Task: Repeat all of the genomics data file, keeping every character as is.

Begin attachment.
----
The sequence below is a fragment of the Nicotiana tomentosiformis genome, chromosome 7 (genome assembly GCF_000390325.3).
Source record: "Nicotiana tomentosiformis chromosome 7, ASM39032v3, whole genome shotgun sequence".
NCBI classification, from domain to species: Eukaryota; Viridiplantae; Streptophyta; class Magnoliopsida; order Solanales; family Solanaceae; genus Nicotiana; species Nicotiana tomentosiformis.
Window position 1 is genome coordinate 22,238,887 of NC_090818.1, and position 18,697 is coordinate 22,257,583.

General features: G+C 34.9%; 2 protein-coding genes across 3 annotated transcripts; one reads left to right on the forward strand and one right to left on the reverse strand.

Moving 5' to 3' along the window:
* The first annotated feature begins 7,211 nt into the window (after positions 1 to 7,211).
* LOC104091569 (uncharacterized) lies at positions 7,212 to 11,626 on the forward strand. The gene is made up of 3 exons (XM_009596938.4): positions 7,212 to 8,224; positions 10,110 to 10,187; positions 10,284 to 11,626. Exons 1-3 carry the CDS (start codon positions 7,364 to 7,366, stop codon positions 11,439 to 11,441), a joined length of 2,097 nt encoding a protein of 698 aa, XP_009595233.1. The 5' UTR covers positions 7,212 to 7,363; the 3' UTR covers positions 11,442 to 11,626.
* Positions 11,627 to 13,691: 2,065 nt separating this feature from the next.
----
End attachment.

The sequence below is a fragment of the Nicotiana tomentosiformis genome, chromosome 7 (genome assembly GCF_000390325.3).
Source record: "Nicotiana tomentosiformis chromosome 7, ASM39032v3, whole genome shotgun sequence".
NCBI classification, from domain to species: Eukaryota; Viridiplantae; Streptophyta; class Magnoliopsida; order Solanales; family Solanaceae; genus Nicotiana; species Nicotiana tomentosiformis.
Window position 1 is genome coordinate 22,238,887 of NC_090818.1, and position 18,697 is coordinate 22,257,583.

General features: G+C 34.9%; 2 protein-coding genes across 3 annotated transcripts; one reads left to right on the forward strand and one right to left on the reverse strand.

Moving 5' to 3' along the window:
* The first annotated feature begins 7,211 nt into the window (after positions 1 to 7,211).
* LOC104091569 (uncharacterized) lies at positions 7,212 to 11,626 on the forward strand. The gene is made up of 3 exons (XM_009596938.4): positions 7,212 to 8,224; positions 10,110 to 10,187; positions 10,284 to 11,626. Exons 1-3 carry the CDS (start codon positions 7,364 to 7,366, stop codon positions 11,439 to 11,441), a joined length of 2,097 nt encoding a protein of 698 aa, XP_009595233.1. The 5' UTR covers positions 7,212 to 7,363; the 3' UTR covers positions 11,442 to 11,626.
* Positions 11,627 to 13,691: 2,065 nt separating this feature from the next.